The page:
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Independent grocers face the reality of a new environment shaped by social, technology, economic, industry and political influences. It’s a continual case of fine tuning – and maybe upending – shopping environments to deliver against the shopper “experience,” according to Dan O’Connor, executive chairman of RetailNet Group, who moderated a panel at The 2016 NGA Show focused on “How to Win on Mainstreet.”
The harsh reality is that as technology and social media gain more of our attention, it’s actually harder to hold anyone’s attention. O’Connor reports that the attention span of 2000 – 12 seconds – dwindled to a mere 8 seconds by 2013. That’s 8 seconds to capture and close a shopper. Are you still with me?
This attention deficit is a factor impacting shoppers, but also store associates. If there’s a silver lining, technology is keeping pace, and grocery retail is continually moving into “real time.” O’Connor pointed to a series of “smart assistants,” most notably Amazon’s voice-activated tool Alexa, which possesses 170 different skills, from telling time and providing weather updates, to creating shopping lists and activating lights. It’s technological advances such as this that O’Connor says will “change the way retail is conducted.”
Now layer in the myriad degrees of shopper and store associate engagement, from the old-school model of the shopper picking, packing and delivering groceries, to the many iterations leading up to third-party delivery. O’Connor estimates that typical grocery stores will need to replace 25-40 percent of their merchandise as sales of center-store stalwarts such as paper goods and other household products transition to ecommerce platforms.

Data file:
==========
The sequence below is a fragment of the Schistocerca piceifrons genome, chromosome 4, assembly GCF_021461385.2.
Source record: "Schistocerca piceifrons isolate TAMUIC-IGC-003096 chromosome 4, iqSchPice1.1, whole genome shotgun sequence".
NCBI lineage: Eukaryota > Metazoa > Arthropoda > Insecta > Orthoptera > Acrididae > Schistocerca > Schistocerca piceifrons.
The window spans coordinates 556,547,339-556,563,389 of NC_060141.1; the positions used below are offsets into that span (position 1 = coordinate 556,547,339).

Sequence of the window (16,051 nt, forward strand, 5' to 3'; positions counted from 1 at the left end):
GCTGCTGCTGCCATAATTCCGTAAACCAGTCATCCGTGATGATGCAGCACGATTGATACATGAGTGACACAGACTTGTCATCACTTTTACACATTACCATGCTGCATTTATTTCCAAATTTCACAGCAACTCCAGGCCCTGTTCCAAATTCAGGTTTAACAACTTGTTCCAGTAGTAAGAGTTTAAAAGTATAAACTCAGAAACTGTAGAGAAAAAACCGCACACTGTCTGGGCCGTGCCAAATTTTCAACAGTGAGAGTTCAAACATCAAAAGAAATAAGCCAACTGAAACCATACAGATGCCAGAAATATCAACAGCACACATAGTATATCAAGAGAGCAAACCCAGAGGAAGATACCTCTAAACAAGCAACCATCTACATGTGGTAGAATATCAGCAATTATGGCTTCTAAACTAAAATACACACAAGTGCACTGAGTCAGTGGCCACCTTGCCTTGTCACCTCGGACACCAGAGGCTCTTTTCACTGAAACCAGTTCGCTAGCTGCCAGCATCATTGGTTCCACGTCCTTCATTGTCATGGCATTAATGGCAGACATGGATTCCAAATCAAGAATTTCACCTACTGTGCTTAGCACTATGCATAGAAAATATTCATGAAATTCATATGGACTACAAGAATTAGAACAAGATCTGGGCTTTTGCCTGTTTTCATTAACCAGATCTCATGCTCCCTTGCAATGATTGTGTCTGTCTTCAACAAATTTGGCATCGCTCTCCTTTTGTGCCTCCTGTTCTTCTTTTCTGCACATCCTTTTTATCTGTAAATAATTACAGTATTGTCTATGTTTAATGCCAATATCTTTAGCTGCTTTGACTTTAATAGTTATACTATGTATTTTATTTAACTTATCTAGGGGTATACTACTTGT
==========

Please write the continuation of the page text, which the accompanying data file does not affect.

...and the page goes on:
That can actually be good news for retailers who will embrace the extra space as they build the “experience” that shoppers crave. Panelists Randy Arceneaux, president and CEO of Affiliated Foods Inc.; Giusy Buonfantino, president of North America Baby & Child Care, Kimberly-Clark; Mel Landis, president, The Minute Maid Co.; Rich Niemann, Jr., president and CEO, Niemann Foods Inc.; and Cheryl Sommer, president of Kaune’s Neighborhood Market, shared their thoughts on the pace of change in grocery retail. In today’s market, grocery retail must compete for attention, and it’s competing with many forms of “entertainment.” Retailers need to work in a sense of theater, providing experience not only in selection, but also presentation.
What won’t change, according to Sommer, is Kaune’s focus on “people, products and presence…. [but] make it an adventure to shop,” she says. Of course retailers must meet expectations for the products shoppers come in to buy, but “let them find what they need, then provide the experience” that will delight them. Sommer suggests rethinking the physical store in such a way that embodies old fashioned mainstreets. Rather than aisles, she suggests pods that evoke a candy shop, bakery, butcher, and so on.
Says Niemann, change is inevitable, and it’s the retailer’s duty to change, “even when things are going well.”